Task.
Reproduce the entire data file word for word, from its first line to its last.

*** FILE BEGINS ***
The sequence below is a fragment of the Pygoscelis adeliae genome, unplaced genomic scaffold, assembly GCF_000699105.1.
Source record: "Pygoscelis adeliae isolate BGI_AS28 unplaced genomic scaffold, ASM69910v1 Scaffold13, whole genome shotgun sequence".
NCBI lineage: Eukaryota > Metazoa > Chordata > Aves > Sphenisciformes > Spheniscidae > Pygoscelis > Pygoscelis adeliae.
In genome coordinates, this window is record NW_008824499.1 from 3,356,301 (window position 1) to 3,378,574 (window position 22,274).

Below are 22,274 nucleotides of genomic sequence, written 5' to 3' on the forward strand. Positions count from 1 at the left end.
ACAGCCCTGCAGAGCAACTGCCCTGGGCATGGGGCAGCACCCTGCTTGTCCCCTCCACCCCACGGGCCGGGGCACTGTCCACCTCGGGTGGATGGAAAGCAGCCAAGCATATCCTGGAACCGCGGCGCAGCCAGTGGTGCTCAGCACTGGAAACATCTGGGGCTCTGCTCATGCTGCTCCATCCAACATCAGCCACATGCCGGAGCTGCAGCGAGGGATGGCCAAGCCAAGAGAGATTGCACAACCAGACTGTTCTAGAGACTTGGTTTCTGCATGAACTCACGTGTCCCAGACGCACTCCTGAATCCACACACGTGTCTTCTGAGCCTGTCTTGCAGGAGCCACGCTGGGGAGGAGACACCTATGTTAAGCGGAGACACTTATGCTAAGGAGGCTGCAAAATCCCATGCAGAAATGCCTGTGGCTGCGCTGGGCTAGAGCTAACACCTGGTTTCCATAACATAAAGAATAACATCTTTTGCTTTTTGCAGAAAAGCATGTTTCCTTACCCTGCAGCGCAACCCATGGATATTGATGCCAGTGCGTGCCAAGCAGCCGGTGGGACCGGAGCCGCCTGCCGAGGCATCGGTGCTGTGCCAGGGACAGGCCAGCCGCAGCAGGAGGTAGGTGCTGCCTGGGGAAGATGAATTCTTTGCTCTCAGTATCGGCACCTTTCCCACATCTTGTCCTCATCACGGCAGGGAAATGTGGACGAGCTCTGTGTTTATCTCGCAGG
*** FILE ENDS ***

The sequence below is a fragment of the Pygoscelis adeliae genome, unplaced genomic scaffold, assembly GCF_000699105.1.
Source record: "Pygoscelis adeliae isolate BGI_AS28 unplaced genomic scaffold, ASM69910v1 Scaffold13, whole genome shotgun sequence".
NCBI lineage: Eukaryota > Metazoa > Chordata > Aves > Sphenisciformes > Spheniscidae > Pygoscelis > Pygoscelis adeliae.
In genome coordinates, this window is record NW_008824499.1 from 3,356,301 (window position 1) to 3,378,574 (window position 22,274).

Below are 22,274 nucleotides of genomic sequence, written 5' to 3' on the forward strand. Positions count from 1 at the left end.
ACAGCCCTGCAGAGCAACTGCCCTGGGCATGGGGCAGCACCCTGCTTGTCCCCTCCACCCCACGGGCCGGGGCACTGTCCACCTCGGGTGGATGGAAAGCAGCCAAGCATATCCTGGAACCGCGGCGCAGCCAGTGGTGCTCAGCACTGGAAACATCTGGGGCTCTGCTCATGCTGCTCCATCCAACATCAGCCACATGCCGGAGCTGCAGCGAGGGATGGCCAAGCCAAGAGAGATTGCACAACCAGACTGTTCTAGAGACTTGGTTTCTGCATGAACTCACGTGTCCCAGACGCACTCCTGAATCCACACACGTGTCTTCTGAGCCTGTCTTGCAGGAGCCACGCTGGGGAGGAGACACCTATGTTAAGCGGAGACACTTATGCTAAGGAGGCTGCAAAATCCCATGCAGAAATGCCTGTGGCTGCGCTGGGCTAGAGCTAACACCTGGTTTCCATAACATAAAGAATAACATCTTTTGCTTTTTGCAGAAAAGCATGTTTCCTTACCCTGCAGCGCAACCCATGGATATTGATGCCAGTGCGTGCCAAGCAGCCGGTGGGACCGGAGCCGCCTGCCGAGGCATCGGTGCTGTGCCAGGGACAGGCCAGCCGCAGCAGGAGGTAGGTGCTGCCTGGGGAAGATGAATTCTTTGCTCTCAGTATCGGCACCTTTCCCACATCTTGTCCTCATCACGGCAGGGAAATGTGGACGAGCTCTGTGTTTATCTCGCAGG